Abigail Adams

Abigail Smith answers a letter from John Adams in which he sends her a list
of her imperfections, defects and faults.

There are frogs mating in the pond tonight.

I hear their love songs and I think of you.

All day I have been trying to write

an answer to your letter. Just a few

words to thank you for your kind list; your true

and detailed catalogue of all my

defects and faults. You wait for my reply.


This morning I woke early to sit by

my window. There were crows flying low

over the spring meadows. Dearest friend, I

had such a joyful heart and such a flow

of spirits. I thought both would break and flow

into my pen. But such was not to be.

I could not concentrate or think of me.


Instead I tarried in my chamber all

day. I made up my brass bed with the sun-

flower quilt. I put on my cashmere shawl

with palm-leaf border and hoped someone

would call. No one did, so I folded some

clover and lavender with their sweet scent

into my bureau drawers. Now this day is spent.


The twilight deepens from the nearby

pond, the wild cry of a loon disturbs the night.

Forthright, I take my pen in hand and greet

you. “My friend, I read your letter with quite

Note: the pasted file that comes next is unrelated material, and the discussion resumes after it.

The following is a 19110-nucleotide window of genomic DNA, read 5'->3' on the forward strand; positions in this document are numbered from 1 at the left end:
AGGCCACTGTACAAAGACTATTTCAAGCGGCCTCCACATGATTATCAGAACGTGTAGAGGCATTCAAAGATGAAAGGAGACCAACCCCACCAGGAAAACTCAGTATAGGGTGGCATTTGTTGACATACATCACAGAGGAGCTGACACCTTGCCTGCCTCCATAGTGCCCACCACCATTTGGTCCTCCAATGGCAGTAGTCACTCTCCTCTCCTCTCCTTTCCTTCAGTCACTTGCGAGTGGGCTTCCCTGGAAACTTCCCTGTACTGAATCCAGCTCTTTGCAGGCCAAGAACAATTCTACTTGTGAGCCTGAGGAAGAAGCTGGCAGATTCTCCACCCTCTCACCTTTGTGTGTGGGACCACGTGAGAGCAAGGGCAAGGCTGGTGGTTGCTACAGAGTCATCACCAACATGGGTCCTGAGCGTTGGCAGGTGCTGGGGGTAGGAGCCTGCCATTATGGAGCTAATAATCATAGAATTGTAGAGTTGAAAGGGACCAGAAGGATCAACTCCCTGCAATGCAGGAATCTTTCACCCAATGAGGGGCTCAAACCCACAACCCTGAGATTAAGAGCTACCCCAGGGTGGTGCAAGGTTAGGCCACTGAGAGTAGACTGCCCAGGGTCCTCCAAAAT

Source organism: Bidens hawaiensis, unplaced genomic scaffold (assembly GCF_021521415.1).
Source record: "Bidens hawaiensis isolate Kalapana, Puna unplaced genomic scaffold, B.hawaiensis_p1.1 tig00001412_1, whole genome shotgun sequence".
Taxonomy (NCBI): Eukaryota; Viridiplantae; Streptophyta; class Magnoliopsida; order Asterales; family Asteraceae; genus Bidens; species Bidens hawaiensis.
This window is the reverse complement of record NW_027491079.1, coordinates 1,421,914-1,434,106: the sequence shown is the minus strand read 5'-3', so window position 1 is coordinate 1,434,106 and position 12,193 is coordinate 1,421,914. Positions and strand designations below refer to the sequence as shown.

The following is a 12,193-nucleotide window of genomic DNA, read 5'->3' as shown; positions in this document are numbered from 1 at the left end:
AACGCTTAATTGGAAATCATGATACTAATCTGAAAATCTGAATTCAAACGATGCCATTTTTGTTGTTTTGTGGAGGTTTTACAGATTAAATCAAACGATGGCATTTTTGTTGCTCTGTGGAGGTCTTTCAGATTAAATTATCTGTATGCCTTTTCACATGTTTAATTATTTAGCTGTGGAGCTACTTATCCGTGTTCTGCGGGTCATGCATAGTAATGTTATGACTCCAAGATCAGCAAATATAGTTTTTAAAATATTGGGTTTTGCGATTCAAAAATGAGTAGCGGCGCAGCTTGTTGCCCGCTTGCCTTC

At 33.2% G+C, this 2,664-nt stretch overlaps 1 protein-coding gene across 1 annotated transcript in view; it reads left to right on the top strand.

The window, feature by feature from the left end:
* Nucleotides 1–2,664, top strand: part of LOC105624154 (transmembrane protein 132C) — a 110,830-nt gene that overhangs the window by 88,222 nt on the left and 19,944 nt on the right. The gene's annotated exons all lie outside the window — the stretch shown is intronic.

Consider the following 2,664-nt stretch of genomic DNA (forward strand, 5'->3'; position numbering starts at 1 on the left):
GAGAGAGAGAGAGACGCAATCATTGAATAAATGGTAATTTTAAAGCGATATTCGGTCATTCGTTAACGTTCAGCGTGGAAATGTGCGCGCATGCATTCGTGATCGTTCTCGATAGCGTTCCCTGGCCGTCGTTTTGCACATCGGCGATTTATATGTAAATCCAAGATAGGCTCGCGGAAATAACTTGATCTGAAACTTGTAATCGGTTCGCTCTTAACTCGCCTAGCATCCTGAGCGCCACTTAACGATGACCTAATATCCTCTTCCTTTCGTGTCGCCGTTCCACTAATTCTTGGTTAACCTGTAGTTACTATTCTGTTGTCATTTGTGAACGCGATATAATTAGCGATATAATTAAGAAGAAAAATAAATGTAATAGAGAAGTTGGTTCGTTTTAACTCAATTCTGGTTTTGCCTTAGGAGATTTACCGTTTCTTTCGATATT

a bit of pleasure. Intact, as one might

read of his perfections, I read of my

imperfections. Please excuse me if I


still persist in some of them. I agree-

neglect of singing is a fault but I

have a voice as harsh as the screech of a peacock.

You should not complain again of my

not singing. Next thing, you tell me that I

hang my head like a bulrush-that I do

not sit erect-that this makes me seem too

short for my beauty. This fault will be rectified.

My ambition is in every way

to appear agreeable in your eyes.


Still another fault you find which you say

is inexcusable. You express dismay

that I read and think too much. You tell me

to repent-that these things ought not to be.


You say I ruin my-figure when 1

sit with my legs crossed. I will amend

this fault. Since you wish it, I will comply.

For my part, I do not apprehend

any bad effects, but this practice will end.

As for the legs of ladies-'' I find I

cannot concentrate. I don't know why.


I watch the fireflies drifting in the night.

In the meadow, a wingless female glows,

till a male, falling toward her pale light

finds her in the dark. The fire burns low

and the lamplight flickers. Parrot-toed,

you call me. I do not possess, you say,

a stately strut because of my way


of walking with my toes bent inward. I

know this fault of mine has only one cure

and that is dancing school. But before my

room grows cold, I must continue with your

list of by faults. Then I remember your

other letters. In this still room I hear

our words, “Miss Adorable'' and “My Dear.''


All this day I have been trying to write

my reply to your kind letter. My head

has been filled with my faults and defects, like

how I cross my legs, how I hang my head.

Now “Miss Adorable'' is going to bed.

Under my sunflower quilt, all night long

I’ll hear the mating frogs sing in the pond.